8 common mistakes and how to avoid them
Knowing and understanding your customer is central to any marketing strategy, whether it’s online or offline, so it’s valuable to conduct customer research that you can respond to swiftly , commercially and appropriately.
We’ve all done customer research for our businesses – whether ourselves, or in conjunction with insights specialists – as talking directly to customers gives us all of the answers, right?
Here are the 8 most common mistakes for you to avoid when you really want to get actionable value from your customer feedback …
1. Only asking one profile of customers
Fixating on your best customers and not asking for feedback from your lapsed customers, new customers and non-buyers of the right persona profile is a big miss as you’ll get disproportionately positive results. Similarly, not checking that the people you are asking are invested in you in an appropriate way will send you down a blind alley.
Be intentional and rounded about the customer groups you are asking for feedback from.
2. Not managing the room
Be wary of the loudest voice in the room – they can often sway the rest in a group situation.
If you aren’t confident in doing this, use a trained facilitator to help.
3. Taking what is said as gospel
“What would you pay for this?”
In many cases, they have no comparison, haven’t researched the market, so they can’t be expected to know.
Ask about relativity to existing products (yours and your competitors), rather than talking about products in isolation.
4. Dismissing historical feedback
Time and attitudes move on, so don’t assume that because you asked a question in the past that the answers will still be the same today.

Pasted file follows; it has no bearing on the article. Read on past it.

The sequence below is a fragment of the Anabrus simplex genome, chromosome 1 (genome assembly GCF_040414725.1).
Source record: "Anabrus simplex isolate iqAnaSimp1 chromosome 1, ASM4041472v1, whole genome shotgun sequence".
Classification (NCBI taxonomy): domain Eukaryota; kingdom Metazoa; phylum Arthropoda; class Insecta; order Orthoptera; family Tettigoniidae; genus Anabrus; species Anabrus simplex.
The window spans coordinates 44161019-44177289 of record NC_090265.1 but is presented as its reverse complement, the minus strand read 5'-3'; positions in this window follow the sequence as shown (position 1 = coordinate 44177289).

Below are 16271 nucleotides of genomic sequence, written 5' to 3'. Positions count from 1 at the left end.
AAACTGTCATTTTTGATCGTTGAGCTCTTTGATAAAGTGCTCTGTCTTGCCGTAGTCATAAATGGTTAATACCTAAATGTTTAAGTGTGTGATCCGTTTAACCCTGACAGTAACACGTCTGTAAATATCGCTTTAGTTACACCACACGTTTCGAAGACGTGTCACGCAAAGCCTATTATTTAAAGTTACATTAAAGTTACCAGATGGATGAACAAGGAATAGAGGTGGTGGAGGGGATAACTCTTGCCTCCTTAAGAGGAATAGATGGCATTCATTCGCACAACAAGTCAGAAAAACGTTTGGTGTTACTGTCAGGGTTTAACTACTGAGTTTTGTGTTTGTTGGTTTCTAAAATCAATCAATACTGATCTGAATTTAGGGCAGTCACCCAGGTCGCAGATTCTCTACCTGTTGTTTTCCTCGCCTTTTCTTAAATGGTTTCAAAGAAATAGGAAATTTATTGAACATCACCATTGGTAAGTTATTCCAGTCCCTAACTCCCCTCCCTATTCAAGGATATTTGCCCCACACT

Consider what the most important questions are to ask, rather than coming up with new questions for the sake of it.
5. Asking leading questions
“What do you like about this product?”
This type of question makes it harder for the respondent to say “not much”!
Instead, ask open questions that allow the customers to talk openly about their experiences.
6. Asking the customer what they think they might want
“What skirt shape do you think you’ll want next season?”
This is a vague question, and at point of asking, the customer doesn’t know the possibilities that will be available to them.
Alternatively, show them a choice of sample products and ask them to explain what they think about them.
7. Trying to deliver everything your customers have asked for
Back in my retail days, there was a saying that giving customers everything they wanted was a quick road to the Administrators.
Of course you must listen and take appropriate action, but keep your decision making on brand and commercial.
8. Overthinking the outputs and actions required
Before you know it, you have forgotten the rationale behind your research and you’ve created layer upon layer of complex action workstreams.
Keep your action plan simple and agile.
As a parting thought …
According to the Spice Girls, when you ask a customer, “Tell me what you want, what you really really want?” that customer wants you to create a “really, really, really zigazig ah,“. Hannelore Kron
Good customer understanding is at the foundation of all Digital strategies – be that your Website, SEO, PPC or Content marketing. The better you know what they really really want, the better set up you are to deliver it.
If you want to know more about developing a digital strategy, why not contact us for a chat!
Embrace Digital. Stay Human.